The Government will soon be issuing sovereign "green bonds" to help raise finance towards a move to a low-carbon economy.
Green bonds, which provide financing for low-emission or environmental projects such as renewable energy or reforestation, have increasingly become part of climate financing around the world.
Last year, the global green bond market reached a cumulative issuance milestone of US$1 trillion since its inception in 2007 – a year before the World Bank began issuing them.
Money raised from the bonds would be used to support projects that help reach the net-zero carbon 2050 target the Government has set with legislation.
"Green bonds will enhance the development of New Zealand's sustainable finance market," Finance Minister Grant Robertson said.
"Projects financed by the bonds will be subject to additional scrutiny and, over time, the project selection, evaluation, and reporting requirements will help to ensure high-quality projects with robust environmental outcomes are delivered.
"This is particularly important given the significant amount of investment that will be required by the Government to support the climate transition."
Robertson said there was now a substantial and growing demand for sovereign green bonds, reflecting an increase in the number of investors with a mandate to invest in them.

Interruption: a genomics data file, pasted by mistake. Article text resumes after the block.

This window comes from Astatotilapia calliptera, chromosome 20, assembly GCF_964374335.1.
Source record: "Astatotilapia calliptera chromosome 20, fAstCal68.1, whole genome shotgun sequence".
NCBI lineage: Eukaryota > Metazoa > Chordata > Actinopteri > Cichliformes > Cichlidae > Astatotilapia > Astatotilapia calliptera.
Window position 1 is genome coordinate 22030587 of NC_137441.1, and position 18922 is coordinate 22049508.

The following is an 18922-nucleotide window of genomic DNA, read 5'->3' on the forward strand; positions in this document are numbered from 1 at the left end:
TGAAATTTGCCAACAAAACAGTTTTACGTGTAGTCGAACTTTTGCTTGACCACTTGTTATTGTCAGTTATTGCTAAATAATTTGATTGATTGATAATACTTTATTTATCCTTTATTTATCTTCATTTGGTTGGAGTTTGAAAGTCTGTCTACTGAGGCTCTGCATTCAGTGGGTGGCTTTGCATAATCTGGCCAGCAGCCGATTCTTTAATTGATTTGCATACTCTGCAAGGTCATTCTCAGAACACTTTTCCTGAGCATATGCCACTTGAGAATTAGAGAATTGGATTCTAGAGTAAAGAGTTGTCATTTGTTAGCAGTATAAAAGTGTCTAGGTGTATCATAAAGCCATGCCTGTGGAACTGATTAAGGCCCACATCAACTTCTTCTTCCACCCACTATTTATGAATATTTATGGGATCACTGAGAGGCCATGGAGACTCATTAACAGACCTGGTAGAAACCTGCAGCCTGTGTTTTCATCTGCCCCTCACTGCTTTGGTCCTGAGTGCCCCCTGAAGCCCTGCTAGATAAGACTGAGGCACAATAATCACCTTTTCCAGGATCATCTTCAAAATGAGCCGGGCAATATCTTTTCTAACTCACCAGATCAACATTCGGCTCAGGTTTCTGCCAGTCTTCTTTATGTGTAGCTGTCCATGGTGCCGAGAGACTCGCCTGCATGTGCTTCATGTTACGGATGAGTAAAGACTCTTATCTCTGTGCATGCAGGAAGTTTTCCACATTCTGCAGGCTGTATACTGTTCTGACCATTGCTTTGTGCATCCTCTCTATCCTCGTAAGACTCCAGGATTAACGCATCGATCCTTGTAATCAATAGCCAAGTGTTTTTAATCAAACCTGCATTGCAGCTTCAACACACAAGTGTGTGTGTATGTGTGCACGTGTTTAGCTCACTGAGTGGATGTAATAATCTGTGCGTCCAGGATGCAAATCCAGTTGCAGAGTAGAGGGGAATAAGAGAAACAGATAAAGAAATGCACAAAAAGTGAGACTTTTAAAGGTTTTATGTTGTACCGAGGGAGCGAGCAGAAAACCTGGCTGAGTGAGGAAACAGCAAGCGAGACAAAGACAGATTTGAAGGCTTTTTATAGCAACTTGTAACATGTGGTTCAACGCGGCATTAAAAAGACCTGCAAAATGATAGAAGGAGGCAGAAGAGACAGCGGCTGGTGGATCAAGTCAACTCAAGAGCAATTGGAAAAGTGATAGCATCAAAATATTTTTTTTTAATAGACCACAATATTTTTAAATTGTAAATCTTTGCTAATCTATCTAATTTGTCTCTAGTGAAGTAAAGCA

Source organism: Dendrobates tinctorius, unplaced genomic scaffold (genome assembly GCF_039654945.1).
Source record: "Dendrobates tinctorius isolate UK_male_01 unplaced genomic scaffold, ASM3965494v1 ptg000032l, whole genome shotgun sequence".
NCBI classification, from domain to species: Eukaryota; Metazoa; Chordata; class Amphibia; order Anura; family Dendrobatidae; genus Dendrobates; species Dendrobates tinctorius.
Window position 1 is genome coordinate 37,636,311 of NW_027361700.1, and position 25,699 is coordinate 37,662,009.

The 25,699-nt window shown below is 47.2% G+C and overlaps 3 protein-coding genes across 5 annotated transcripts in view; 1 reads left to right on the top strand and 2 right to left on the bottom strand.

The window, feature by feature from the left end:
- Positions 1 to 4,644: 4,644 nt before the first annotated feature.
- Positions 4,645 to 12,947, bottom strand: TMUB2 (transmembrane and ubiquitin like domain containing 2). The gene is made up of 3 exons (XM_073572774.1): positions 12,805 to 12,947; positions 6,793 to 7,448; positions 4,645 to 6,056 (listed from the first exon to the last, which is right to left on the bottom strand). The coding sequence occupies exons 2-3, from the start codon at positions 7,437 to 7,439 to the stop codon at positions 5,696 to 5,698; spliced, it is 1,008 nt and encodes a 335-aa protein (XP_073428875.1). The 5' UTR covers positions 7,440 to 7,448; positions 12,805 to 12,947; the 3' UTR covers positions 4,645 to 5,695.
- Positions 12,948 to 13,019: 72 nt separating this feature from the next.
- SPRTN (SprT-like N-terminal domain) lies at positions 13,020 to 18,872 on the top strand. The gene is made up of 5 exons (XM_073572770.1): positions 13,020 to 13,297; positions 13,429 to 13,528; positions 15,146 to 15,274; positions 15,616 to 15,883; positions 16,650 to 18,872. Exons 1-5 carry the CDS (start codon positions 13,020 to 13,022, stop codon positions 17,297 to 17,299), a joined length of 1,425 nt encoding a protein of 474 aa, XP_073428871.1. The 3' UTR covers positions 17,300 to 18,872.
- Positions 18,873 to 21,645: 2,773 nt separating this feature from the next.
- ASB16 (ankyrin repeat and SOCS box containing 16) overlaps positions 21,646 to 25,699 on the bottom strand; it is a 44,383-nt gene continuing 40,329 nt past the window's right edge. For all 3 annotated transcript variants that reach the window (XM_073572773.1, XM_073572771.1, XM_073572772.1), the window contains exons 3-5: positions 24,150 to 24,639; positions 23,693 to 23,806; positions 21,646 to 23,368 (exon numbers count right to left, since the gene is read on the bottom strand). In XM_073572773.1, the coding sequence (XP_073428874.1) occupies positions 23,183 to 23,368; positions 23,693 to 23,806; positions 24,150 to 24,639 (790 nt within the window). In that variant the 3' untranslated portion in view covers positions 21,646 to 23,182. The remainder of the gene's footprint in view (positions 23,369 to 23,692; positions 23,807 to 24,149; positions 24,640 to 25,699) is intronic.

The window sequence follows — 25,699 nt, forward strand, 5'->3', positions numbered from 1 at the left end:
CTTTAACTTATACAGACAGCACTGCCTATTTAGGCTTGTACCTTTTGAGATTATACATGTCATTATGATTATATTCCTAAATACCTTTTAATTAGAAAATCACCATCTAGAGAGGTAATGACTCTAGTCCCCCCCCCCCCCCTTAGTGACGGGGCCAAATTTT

The step follows recent Government moves to launch a new investment framework so all investments by Crown financial institutions are carbon neutral by 2050, to require KiwiSaver default funds to divest from fossil fuels, and to launch a green investment fund.
This year, New Zealand also became the first country in the world to pass legislation to require all listed companies and large financial institutions to report on their climate-related risks.
"The creation of a green bond programme will add a new financing tool we can use to deliver the low-carbon projects we need to meet our climate targets," Climate Change Minister James Shaw said.
"Right now, at the global climate change negotiations in Glasgow, countries all over the world are making significant commitments to cut emissions.
"Something in the order of 80 per cent of the global economy is now covered by some form of net-zero target.
"To meet these targets and cut emissions in line with what the science requires, capital needs to be directed towards activity that will accelerate the transition to a low-carbon economy. Green bonds will be a crucial part of that."
New Zealand Debt Management at the Treasury is leading work on the green bond programme.
Subject to market conditions and progress of establishment activity, final details of the green bond programme will be announced mid next year, followed by an inaugural issuance in late 2022.
Earlier at the UN summit in Scotland, New Zealand tabled a pledge to cut net emissions to 50 per cent below gross 2005 levels by 2030.
The new target dramatically lifts New Zealand's existing emissions reduction committed, which was set as part of the Paris Agreement in 2015.
That 2015 target was to reduce emissions by an average of 30 per cent from 2005 levels over the 2021-2030 period.
That target used a different methodology however - an apples and apples comparison means the 30 per cent Paris target has now been lifted to a 41 per cent reduction goal.
Emissions today are roughly the same as they were in 2005, so the target will mean significant cuts between now and the end of the decade.